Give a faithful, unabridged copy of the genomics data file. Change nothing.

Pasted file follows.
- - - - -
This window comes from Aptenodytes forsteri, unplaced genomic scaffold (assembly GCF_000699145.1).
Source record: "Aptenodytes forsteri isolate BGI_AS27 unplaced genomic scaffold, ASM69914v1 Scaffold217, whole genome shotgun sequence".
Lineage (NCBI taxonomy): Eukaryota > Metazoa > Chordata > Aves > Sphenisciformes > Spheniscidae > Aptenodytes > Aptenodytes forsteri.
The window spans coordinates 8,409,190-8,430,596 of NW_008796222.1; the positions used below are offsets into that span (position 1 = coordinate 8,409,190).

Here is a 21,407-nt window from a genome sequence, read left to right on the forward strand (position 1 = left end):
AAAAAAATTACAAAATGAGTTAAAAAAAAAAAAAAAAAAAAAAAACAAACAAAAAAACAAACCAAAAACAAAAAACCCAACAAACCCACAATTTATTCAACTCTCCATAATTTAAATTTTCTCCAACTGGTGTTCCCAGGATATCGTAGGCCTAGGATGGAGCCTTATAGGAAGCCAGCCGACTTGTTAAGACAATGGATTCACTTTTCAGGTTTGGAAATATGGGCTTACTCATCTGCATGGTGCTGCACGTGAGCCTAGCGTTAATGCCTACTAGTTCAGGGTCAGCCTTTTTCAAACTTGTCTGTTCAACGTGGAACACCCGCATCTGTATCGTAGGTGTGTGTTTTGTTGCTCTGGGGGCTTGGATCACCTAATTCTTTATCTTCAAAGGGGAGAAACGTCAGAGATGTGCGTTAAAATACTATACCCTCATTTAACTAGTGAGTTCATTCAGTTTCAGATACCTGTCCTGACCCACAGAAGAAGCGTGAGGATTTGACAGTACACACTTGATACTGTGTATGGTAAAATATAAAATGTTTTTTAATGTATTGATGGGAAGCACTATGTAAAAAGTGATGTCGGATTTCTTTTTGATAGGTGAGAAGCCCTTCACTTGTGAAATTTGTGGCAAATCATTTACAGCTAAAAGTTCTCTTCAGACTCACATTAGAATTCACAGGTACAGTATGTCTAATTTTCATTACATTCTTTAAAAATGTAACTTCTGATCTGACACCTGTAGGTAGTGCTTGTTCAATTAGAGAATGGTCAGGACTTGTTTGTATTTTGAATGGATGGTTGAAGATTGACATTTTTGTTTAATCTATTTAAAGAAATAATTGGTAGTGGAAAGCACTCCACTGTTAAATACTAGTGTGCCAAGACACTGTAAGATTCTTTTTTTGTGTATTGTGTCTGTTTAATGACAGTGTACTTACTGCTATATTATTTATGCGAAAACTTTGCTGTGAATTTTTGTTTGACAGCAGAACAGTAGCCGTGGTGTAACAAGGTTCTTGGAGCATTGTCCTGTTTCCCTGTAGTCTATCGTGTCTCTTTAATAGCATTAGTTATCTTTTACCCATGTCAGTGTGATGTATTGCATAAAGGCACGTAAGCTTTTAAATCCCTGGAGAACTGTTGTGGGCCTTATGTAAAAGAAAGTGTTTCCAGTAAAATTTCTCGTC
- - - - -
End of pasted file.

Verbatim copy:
This window comes from Aptenodytes forsteri, unplaced genomic scaffold (assembly GCF_000699145.1).
Source record: "Aptenodytes forsteri isolate BGI_AS27 unplaced genomic scaffold, ASM69914v1 Scaffold217, whole genome shotgun sequence".
Lineage (NCBI taxonomy): Eukaryota > Metazoa > Chordata > Aves > Sphenisciformes > Spheniscidae > Aptenodytes > Aptenodytes forsteri.
The window spans coordinates 8,409,190-8,430,596 of NW_008796222.1; the positions used below are offsets into that span (position 1 = coordinate 8,409,190).

Here is a 21,407-nt window from a genome sequence, read left to right on the forward strand (position 1 = left end):
AAAAAAATTACAAAATGAGTTAAAAAAAAAAAAAAAAAAAAAAAACAAACAAAAAAACAAACCAAAAACAAAAAACCCAACAAACCCACAATTTATTCAACTCTCCATAATTTAAATTTTCTCCAACTGGTGTTCCCAGGATATCGTAGGCCTAGGATGGAGCCTTATAGGAAGCCAGCCGACTTGTTAAGACAATGGATTCACTTTTCAGGTTTGGAAATATGGGCTTACTCATCTGCATGGTGCTGCACGTGAGCCTAGCGTTAATGCCTACTAGTTCAGGGTCAGCCTTTTTCAAACTTGTCTGTTCAACGTGGAACACCCGCATCTGTATCGTAGGTGTGTGTTTTGTTGCTCTGGGGGCTTGGATCACCTAATTCTTTATCTTCAAAGGGGAGAAACGTCAGAGATGTGCGTTAAAATACTATACCCTCATTTAACTAGTGAGTTCATTCAGTTTCAGATACCTGTCCTGACCCACAGAAGAAGCGTGAGGATTTGACAGTACACACTTGATACTGTGTATGGTAAAATATAAAATGTTTTTTAATGTATTGATGGGAAGCACTATGTAAAAAGTGATGTCGGATTTCTTTTTGATAGGTGAGAAGCCCTTCACTTGTGAAATTTGTGGCAAATCATTTACAGCTAAAAGTTCTCTTCAGACTCACATTAGAATTCACAGGTACAGTATGTCTAATTTTCATTACATTCTTTAAAAATGTAACTTCTGATCTGACACCTGTAGGTAGTGCTTGTTCAATTAGAGAATGGTCAGGACTTGTTTGTATTTTGAATGGATGGTTGAAGATTGACATTTTTGTTTAATCTATTTAAAGAAATAATTGGTAGTGGAAAGCACTCCACTGTTAAATACTAGTGTGCCAAGACACTGTAAGATTCTTTTTTTGTGTATTGTGTCTGTTTAATGACAGTGTACTTACTGCTATATTATTTATGCGAAAACTTTGCTGTGAATTTTTGTTTGACAGCAGAACAGTAGCCGTGGTGTAACAAGGTTCTTGGAGCATTGTCCTGTTTCCCTGTAGTCTATCGTGTCTCTTTAATAGCATTAGTTATCTTTTACCCATGTCAGTGTGATGTATTGCATAAAGGCACGTAAGCTTTTAAATCCCTGGAGAACTGTTGTGGGCCTTATGTAAAAGAAAGTGTTTCCAGTAAAATTTCTCGTC